In late 2018, the federal government introduced broad new changes to Canada’s impaired driving laws. Bill C-46 is the first significant change to the country’s impaired driving laws in more than 40 years, and was introduced as a result of the introduction of cannabis legalization in October 2018.

The biggest changes are the broad new powers given to police officers at roadside stops. Under the previous legislation, police needed to have reasonable suspicion that a driver was impaired before requesting a breathalyzer test. Under the new laws, police can request a breathalyzer sample from anyone pulled over. Any driver who refuses to provide a breath sample can be charged criminally or face a license suspension.

As well, police are now allowed to administer breathalyzer tests to people who aren’t even driving. Under Bill C-46, officers are allowed to request breath samples from someone up to two hours after that person has stopped driving. It is now illegal to be at or over the legal alcohol limit within that two-hour time period of being behind the wheel. Many lawyers have raised alarm over this part of the bill, which could result in breathalyzer tests being administered in bars, restaurants and even homes.

The Canadian Civil Liberties Association has expressed concerns about possible baseless searches affecting minority groups.

Under the Criminal Code, it’s an offence to drive with more than 80 milligrams of alcohol in 100 millilitres of blood.

The new law also brings updated penalties for anyone found driving impaired:

  • First offence, with blood-alcohol content of 80-119 mg: mandatory minimum $1,000 fine;
  • First offence, with blood-alcohol content of 120-159 mg: mandatory minimum $1,500 fine;
  • First offence, with blood alcohol content of 160 mg or more: mandatory minimum $2,500 fine;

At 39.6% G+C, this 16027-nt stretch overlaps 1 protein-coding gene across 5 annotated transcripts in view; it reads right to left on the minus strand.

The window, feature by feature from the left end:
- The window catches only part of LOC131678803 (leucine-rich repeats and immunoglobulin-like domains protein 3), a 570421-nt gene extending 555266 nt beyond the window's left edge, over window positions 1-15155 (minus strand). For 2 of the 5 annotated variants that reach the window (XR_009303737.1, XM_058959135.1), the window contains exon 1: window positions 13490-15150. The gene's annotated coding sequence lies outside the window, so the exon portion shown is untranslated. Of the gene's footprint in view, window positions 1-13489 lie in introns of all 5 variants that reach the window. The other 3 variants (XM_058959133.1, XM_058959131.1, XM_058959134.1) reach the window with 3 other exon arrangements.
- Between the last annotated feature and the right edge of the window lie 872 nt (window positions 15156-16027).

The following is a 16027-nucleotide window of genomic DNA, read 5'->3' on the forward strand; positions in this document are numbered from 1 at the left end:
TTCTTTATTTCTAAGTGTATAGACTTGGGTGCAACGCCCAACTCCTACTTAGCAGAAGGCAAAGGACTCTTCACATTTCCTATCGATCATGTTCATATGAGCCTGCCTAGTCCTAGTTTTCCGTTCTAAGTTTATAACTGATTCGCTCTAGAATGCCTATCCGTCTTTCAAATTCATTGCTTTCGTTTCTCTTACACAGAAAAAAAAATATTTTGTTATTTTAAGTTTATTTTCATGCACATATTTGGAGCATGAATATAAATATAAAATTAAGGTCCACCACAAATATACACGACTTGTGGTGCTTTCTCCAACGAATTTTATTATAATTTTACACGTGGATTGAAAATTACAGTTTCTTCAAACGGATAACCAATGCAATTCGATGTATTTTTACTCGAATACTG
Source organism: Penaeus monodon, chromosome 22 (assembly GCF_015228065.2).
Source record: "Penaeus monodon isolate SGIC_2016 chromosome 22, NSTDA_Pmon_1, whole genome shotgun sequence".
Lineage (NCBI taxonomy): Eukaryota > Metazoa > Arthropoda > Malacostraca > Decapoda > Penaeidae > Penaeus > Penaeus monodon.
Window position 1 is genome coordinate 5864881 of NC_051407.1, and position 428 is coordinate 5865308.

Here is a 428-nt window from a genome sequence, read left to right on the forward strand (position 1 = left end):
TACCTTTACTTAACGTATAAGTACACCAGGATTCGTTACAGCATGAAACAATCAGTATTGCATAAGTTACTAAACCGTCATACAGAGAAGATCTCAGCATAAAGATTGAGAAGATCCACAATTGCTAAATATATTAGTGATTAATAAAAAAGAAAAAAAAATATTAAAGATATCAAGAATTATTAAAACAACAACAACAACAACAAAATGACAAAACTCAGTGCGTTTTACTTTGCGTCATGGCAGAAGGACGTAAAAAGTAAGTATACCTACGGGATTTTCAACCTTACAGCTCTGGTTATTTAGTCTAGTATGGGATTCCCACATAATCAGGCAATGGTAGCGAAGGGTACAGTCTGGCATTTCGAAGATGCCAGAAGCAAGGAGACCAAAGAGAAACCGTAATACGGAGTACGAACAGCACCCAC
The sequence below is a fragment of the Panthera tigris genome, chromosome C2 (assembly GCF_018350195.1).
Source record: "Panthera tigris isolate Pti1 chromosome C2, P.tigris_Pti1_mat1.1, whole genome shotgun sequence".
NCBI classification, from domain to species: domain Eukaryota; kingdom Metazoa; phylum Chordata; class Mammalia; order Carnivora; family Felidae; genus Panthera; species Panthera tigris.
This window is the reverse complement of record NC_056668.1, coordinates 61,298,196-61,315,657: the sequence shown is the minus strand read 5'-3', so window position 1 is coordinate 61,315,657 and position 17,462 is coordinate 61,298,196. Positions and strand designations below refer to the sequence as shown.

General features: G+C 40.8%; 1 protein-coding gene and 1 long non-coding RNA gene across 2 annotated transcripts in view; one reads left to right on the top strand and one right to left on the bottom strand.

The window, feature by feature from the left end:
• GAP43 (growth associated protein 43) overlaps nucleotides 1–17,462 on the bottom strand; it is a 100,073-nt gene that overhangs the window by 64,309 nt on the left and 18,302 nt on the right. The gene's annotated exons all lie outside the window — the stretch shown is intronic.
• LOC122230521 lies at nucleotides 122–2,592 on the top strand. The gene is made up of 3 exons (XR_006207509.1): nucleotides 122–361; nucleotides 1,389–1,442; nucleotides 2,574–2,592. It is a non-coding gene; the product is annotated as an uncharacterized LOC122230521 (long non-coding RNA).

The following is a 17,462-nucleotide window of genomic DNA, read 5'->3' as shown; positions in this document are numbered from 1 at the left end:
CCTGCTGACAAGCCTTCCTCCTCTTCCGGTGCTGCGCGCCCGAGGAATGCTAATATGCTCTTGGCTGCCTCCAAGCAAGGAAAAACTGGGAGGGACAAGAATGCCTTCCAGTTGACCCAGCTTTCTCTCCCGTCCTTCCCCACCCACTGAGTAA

• First offence, but refuse to be tested: mandatory minimum $2,000 fine;
  • Second offence: mandatory minimum 30 days imprisonment;
  • Third or greater offence: mandatory minimum 120 days imprisonment;
  • Maximum penalties for impaired driving causing no bodily harm or death: a summary conviction carries two years less a day imprisonment, an indictment carries up to 10 years in prison;
  • Maximum penalties for impaired driving causing bodily harm or death: a summary conviction carries two years less a day imprisonment, an indictment carries up to 14 years in prison;
  • Maximum penalty for impaired driving causing death: life in prison.
  1. Andrew Alan Johnson says:

    While I appreciate the desire to remove drunk drivers from the road, the without-cause breath sample provisions go against all good principles of law enforcement. If this were to survive charter challenges it would set the precedent for other random searches. For example, we have a problem with theft, so let’s just randomly search homes, without the need for a warrant. It would shift the application of law to a basis of assumed guilt not assumed innocence.

    As a law abiding citizen (I somewhat dislike this statement because I personally believe that I manage my behaviours on a sense of decency and respect for others, not because a law told me what to do), I resent being considered as a potential criminal just waiting to get caught, and yet this new law does exactly that.

    To my way of thinking laws like this ultimately lead to a more lawless society because ultimately all citizens will despise the whole system, and once you lose respect for the system behaviours will be governed by survival instincts not good judgement.

    Fortunately I suspect that charter challenges will deal with this stupid law, and I am just praying that the first person randomly tested without cause is a senior, respected (and sober) judge!

    • Pat Maru says:

      Please refer to the copy of an e-mail which I forwarded to the Justice Centre for Constitutional Freedoms. I am very concerned that by removing the reasonable grounds requirement in the law, citizens may become vulnerable to unfair and arbitrary targeting by police. The absence of reasonable grounds undermines the presumption of innocence, which is fundamental to our legal system. Laws such as this one are too far reaching and therefore unfair. Everyone should be concerned with their potential for abuse.

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